I couldn’t help but jump on the bandwagon and share this [great little infographic about the Mantis Shrimp](http://theoatmeal.com/comics/mantis_shrimp), a truly awesome animal! It has 16 color receptors, arms that can deliver a blow as powerful as a .22 caliber bullet, feet that move so fast they can boil water, and the ability to deliver an underwater shockwave! Houdoken!
Aaaaand, they look as awesome as they sound.
The scale of this interactive art piece, created for Hyundai (yes, the car) by Korean artist JônPaSang, is almost beyond belief. It is 8 meters tall and 45 meters wide, comprising 3848 cubes each measuring 1 square foot. Each square can move independently of the rest to form pixelated 3D images, or to create a flat surface onto which images can be projected, or both.
Dub step has been slowly creeping deeper and deeper into my music collection and listening habits. So naturally this caught my attention: the melding of tap dance and dub step:
(via [kottke](http://kottke.org/12/05/dubstep-tap-dancing), of course)
That video, led me to this video, which I will add to the conversation as an example of more “conventional” (if that is properly applied here) dub step dance moves. The way this guys moves in and out of a slow motion dance, with no camera tricks, is awesome.
The [Seabreacher watercraft](http://seabreacher.com/), which looks to me like something out of Jules Verne novel, is capable of cruising at 40mph on the surface and 20mph underwater up to five feet, at which point the snorkel is submerged, oxygen for the engine is cut off and the engine dies. When controlled properly, a driver can submerge the craft and then propel themselves out of the water — breaching much in the same way a dolphin does.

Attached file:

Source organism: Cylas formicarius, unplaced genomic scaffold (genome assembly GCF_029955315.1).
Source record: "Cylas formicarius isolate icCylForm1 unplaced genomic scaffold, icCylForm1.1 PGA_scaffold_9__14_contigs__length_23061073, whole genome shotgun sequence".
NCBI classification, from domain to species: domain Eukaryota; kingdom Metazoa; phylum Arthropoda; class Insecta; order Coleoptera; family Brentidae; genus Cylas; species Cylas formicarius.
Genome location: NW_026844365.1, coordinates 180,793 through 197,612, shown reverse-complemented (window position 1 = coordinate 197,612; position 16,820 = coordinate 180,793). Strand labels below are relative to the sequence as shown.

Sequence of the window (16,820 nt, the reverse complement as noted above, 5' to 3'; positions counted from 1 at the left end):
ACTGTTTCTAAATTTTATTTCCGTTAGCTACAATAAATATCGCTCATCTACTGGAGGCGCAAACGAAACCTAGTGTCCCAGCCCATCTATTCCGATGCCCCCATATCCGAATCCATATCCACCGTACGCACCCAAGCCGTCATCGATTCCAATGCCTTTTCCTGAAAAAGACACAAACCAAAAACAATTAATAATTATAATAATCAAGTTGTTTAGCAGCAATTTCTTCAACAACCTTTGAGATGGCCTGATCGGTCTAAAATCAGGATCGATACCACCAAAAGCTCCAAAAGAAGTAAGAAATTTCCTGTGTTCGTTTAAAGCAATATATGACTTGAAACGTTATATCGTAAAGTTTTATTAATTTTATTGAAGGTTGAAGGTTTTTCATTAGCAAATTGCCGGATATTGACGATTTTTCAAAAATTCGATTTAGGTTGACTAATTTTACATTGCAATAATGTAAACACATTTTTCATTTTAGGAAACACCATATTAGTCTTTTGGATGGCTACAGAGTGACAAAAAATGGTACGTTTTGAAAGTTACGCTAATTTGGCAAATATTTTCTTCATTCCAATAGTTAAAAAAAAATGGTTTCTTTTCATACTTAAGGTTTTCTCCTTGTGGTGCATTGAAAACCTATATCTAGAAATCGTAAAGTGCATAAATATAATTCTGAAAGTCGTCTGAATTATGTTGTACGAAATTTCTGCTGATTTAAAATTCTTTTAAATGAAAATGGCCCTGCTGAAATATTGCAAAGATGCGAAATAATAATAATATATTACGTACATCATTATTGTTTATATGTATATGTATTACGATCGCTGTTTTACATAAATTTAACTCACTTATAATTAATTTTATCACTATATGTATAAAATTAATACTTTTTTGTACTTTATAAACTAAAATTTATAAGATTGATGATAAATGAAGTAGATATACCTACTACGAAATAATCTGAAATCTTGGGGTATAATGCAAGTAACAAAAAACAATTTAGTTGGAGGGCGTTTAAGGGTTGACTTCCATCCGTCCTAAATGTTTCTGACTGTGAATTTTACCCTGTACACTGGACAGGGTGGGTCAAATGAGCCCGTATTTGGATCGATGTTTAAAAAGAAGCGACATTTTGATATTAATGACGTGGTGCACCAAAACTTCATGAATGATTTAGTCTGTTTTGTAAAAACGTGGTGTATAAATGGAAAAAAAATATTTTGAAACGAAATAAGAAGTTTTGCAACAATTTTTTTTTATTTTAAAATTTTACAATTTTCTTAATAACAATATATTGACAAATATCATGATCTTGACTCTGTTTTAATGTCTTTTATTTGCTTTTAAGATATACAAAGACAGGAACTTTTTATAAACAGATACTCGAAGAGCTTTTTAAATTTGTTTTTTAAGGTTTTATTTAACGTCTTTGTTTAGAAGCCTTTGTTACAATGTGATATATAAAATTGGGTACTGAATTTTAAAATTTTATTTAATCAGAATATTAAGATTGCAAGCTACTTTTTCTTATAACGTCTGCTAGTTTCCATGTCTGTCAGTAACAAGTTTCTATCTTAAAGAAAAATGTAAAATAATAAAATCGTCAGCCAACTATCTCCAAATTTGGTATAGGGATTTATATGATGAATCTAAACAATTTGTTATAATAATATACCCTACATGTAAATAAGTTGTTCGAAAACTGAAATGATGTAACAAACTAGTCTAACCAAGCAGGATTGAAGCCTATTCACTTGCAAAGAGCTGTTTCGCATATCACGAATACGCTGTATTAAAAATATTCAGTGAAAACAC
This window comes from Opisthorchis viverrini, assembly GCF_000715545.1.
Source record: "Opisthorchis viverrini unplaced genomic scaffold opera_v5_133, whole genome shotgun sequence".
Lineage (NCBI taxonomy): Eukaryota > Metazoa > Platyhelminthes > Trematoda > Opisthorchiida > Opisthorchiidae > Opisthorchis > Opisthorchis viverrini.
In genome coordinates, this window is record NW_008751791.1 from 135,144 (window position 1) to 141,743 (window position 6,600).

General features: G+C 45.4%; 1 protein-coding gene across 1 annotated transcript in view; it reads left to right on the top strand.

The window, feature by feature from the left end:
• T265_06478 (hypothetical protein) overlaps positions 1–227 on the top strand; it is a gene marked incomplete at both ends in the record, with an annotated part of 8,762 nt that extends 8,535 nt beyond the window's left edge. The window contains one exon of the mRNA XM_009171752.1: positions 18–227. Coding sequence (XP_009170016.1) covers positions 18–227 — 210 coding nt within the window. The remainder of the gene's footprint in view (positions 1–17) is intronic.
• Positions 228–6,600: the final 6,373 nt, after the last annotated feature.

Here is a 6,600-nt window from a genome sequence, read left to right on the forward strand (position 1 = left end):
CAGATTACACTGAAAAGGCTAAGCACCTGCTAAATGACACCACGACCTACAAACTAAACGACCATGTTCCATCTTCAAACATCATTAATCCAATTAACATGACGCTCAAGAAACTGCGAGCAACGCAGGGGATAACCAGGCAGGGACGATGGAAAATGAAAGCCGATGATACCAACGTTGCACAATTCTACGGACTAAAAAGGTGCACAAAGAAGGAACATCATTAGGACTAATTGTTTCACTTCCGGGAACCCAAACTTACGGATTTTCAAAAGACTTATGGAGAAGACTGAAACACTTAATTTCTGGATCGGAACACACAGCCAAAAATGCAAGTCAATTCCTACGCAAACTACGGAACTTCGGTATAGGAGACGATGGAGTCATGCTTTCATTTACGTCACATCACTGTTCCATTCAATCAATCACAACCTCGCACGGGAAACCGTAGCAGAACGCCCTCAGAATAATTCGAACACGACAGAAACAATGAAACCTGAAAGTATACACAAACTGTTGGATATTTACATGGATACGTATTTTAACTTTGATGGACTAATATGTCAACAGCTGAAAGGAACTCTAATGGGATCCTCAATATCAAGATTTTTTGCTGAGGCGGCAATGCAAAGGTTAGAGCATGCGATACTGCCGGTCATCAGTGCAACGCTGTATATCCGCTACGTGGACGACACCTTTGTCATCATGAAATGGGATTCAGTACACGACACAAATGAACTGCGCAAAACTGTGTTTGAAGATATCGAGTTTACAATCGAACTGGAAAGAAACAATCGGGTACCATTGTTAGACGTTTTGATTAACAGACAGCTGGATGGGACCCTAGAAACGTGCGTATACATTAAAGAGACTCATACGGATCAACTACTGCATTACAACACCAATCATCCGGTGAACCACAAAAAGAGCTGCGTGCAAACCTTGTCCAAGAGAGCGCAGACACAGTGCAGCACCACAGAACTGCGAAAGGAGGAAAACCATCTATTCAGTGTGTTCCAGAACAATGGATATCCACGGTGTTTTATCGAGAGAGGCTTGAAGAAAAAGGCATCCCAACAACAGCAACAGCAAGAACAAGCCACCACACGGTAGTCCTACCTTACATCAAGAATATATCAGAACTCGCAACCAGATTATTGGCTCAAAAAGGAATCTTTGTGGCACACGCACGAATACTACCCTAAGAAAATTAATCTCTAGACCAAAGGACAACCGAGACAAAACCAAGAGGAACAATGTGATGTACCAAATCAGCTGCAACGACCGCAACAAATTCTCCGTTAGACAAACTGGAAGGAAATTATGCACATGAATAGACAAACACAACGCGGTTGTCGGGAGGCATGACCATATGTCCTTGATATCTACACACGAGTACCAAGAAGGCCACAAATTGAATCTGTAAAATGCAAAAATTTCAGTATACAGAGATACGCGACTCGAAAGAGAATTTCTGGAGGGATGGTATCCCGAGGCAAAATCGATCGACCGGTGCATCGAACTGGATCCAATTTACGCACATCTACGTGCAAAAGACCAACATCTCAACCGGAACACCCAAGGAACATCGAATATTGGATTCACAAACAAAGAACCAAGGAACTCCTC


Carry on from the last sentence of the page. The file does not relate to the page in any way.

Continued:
Each Seabreacher watercraft is custom built to order, accounting for the wide variety of designs you will find on YouTube, including orca, sharks and of course the dolphin, which the craft was designed to mimic.
These quadrotors are amazing. It begins with the simple statement, “we developed a nano quadrotor capable of agile flight.” And agile is right. I love the fact that you can just huck this up into the air, turn it on, and its starts flying. Plus, their ability to fly in formation is both beautiful and honestly, a little spooky.
Speaking of spooky, this video also kinda freaks me out as I think about how the military might use something like this – I can imagine for example a ton of these being dumped out of the back of a plane and at 200 hundred feet them all turning on and converging on a target or dispersing to lots of different targets. Or am I just being paranoid?
At the age of four Kevin Olusola saw Bill Clinton perform the sax on the Arsenio Hall Show and realized he wanted to play an instrument too. Shortly thereafter he was already playing music by ear just by playing around, and by the age of 8 Kevin had completely mastered the cello. He was/is a prodigy.
Kevin also liked to beat box, but his father through it a bad influence and it was little more than noise. Then he heard him beat boxing in a choir and realized his son had a talent there as well. Now his son mixes his two musical passions to create some truly amazing music.